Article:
DISCUSSION The preparation of PRP is an outpatient procedure that involves a blood draw, preparation of the PRP, and the injection of PRP into the diseased area. Multiple methods have been developed for PRP preparation, with variation in the speed and timing of centrifugation. The following steps present a representative method of preparing PRP: (1) venous blood (15–50 mL) is drawn from the patient’s arm in anticoagulant- containing tubes; (2) the recommended temperature during processing is 21 ̊C–24 ̊C to prevent platelet activation during centrifugation of the blood; (3) the blood is centrifuged at 1,200 rpm for 12 minutes; (4)
the blood separates into three layers: an upper layer that contains platelets and white blood cells, an intermediate thin layer (the buffy coat) that is rich in white blood cells, and a bottom layer that contains red blood cells; (5) the upper and intermediate buffy layers are transferred to an empty sterile tube. The plasma is centrifuged again at 3,300 rpm for 7 minutes to help with the formation of soft pellets (erythrocytes and platelets) at the bottom of the tube; (6) the upper two-thirds of the plasma is discarded because it is platelet-poor plasma; (7) pellets are homogenized in the lower third (5 mL) of the plasma to create the PRP; (8) the PRP is now ready for injection. Approximately 30 mL of venous blood yields 3–5 mL of PRP; (9) the affected area is disinfected before the PRP injection; (10) providing assurance to the patient and discussing the procedure make the injection easier and less painful; (11) PRP stimulates a series of biological responses, and the injection site may become swollen and painful for roughly 3 days.
PRP is autologous blood plasma that has been enriched with platelets at about 4-5 times more than the circulating blood. PRP can stimulate proliferation and regeneration with a large amount of growth factors and cytokines, including PDGF, TGF, VGEF, EGF, fibroblast growth factor (FGF), insulin-like growth factor I, II (IGF I, II), interleukin 8 (IL- 8) and connective tissue growth factor (CTGF). Currently, PRP infusion is being increasingly used in several fields in medicine such as nerve injury, osteoarthritis, chronic tendinitis, bone repair and regeneration, cardiac muscles, alopecia, plastic surgery and oral surgery, but there is limited experience in gynecology and obstetrics 13 (Alcaraz et al., 2015; Borrione et al., 2010; Patel et al., 2016; Yu et al., 2011).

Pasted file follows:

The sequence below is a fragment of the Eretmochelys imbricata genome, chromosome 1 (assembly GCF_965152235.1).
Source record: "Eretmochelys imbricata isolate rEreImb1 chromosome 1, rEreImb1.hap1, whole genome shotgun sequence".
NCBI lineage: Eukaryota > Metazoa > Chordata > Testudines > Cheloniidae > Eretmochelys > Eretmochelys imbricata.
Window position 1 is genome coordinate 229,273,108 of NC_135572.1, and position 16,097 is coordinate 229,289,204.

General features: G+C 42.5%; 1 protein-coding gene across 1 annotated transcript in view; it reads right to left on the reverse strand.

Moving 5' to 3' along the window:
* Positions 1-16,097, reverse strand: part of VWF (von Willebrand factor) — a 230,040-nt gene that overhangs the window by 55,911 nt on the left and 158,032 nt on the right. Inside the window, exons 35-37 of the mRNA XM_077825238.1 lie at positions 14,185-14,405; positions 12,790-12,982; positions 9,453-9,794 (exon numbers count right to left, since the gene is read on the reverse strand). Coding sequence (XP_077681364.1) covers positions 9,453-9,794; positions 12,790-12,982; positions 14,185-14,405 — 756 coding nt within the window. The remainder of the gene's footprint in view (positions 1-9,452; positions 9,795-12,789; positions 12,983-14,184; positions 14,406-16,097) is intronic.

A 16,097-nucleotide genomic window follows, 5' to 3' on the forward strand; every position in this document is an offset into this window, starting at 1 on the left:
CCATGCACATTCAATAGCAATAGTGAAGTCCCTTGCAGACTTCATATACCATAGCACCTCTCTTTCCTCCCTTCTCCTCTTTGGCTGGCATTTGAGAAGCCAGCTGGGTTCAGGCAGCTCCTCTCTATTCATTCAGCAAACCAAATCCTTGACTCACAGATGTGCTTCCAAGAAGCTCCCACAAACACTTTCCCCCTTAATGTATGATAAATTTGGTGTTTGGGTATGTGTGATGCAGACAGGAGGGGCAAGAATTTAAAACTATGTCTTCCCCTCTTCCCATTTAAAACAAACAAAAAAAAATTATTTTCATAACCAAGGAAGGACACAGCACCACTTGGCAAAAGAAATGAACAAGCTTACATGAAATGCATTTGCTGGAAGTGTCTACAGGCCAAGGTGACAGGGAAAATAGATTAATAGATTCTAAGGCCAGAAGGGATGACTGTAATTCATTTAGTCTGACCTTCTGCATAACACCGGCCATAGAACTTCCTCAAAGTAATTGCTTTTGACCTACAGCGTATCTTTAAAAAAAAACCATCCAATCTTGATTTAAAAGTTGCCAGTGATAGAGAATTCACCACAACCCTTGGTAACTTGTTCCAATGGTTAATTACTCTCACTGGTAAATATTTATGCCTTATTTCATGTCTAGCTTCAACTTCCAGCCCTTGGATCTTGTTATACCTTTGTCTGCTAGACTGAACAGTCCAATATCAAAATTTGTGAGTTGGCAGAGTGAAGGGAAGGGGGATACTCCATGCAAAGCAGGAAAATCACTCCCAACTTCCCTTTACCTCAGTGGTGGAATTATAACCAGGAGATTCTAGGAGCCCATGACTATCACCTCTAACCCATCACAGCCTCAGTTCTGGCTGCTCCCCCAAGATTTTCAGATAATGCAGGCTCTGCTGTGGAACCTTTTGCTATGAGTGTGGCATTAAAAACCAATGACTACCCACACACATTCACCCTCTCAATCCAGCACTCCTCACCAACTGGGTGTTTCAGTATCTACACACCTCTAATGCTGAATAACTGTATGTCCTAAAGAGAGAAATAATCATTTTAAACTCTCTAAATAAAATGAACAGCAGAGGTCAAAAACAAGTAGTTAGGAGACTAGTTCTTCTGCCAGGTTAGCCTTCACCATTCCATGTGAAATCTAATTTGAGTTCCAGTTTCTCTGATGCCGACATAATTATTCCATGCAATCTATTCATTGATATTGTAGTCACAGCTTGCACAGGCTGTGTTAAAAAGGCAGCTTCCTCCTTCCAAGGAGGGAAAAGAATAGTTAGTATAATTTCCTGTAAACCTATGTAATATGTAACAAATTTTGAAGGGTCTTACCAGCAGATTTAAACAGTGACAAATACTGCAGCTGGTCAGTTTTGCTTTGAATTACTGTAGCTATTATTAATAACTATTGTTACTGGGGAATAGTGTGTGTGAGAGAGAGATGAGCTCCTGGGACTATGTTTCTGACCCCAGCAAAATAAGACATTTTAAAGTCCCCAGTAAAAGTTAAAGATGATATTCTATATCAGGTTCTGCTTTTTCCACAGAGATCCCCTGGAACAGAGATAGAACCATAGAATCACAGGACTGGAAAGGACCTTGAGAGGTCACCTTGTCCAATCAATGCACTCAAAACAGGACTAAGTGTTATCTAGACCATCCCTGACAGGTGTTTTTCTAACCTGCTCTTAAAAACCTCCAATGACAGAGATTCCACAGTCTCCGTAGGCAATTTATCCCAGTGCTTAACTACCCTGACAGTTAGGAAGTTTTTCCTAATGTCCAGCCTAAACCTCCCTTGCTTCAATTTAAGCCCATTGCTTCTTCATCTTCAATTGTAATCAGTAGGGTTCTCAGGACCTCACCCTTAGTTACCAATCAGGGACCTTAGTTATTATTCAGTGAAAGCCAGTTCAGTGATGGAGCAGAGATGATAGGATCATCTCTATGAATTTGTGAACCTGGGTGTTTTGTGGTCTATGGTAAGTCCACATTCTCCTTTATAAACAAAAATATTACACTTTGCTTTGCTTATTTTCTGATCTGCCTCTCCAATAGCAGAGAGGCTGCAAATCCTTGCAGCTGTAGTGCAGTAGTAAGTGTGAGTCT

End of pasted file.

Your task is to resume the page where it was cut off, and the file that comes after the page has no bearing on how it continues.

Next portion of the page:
Adequate endometrial thickness is a main factor for implantation and pregnancy. Women with persistent thin endometrium often do not undergo embryo transfer. Several methods have been described for endometrial preparation but there is not any definitive method yet. In recent years, intrauterine infusion of G-CSF has been studied but inconsistent results have been reported. Some researchers reported that G-CSF favors endometrial growth and pregnancy. G-CSF is a cytokine that stimulates neutrophilic granulocyte differentiation and proliferation, it may induce endometrium proliferation and growth, thus improve pregnancy outcome. According to this hypothesis, local infusion of PRP that contains several growth factors and cytokines may improve endometrial growth and receptivity. PRP is collected from autologous blood sample, so in comparison to G-CSF, PRP is more accessible and affordable 14 (Gleicher et al., 2011; Lucena & Moreno-Ortiz, 2013). This study revealed the efficacy of PRP on endometrial growth. Adequate endometrial growth was found in all the participants after two PRP infusions in all patients who had a history of cycle cancellation due to thin endometrium. At the present, there is limited evidence in this regard. PRP is a safe procedure, with minimal risks of transmission of infectious disease and immunological reactions since it is made from autologous blood samples.

CONCLUSION Our study demonstrates that PRP can expand endometrial thickness with recruiting growth factor to the endometrium and has the potential to improve chemical and clinical pregnancy rate of the infertile women with thin endometrium in frozen-thawed embryo transfer cycle, PRP is an innovative therapeutic modality, as it is affordable, simple, easily performed, and effective. It is also a noninvasive modality with promising results and no side effects.PRP is a safe procedure, with minimal risks of infectious disease transmission and immunological reactions since it is made from autologous blood samples. We suggest that Large randomized controlled studies are required to confirm its efficacy and safety in various gynaecological disorders.

The authors would like to thank all the women for their participation in this study. We would also like to thank the personnel of the Rajendra Nagar Hospital & IVF Centre.
This study was funded by the Revolving Fund of the Rajendra Nagar Hospital & IVF Centre, Lucknow, India

The author(s) declared no potential conflicts of interest with respect to the research, authorship, and/or publication of this article.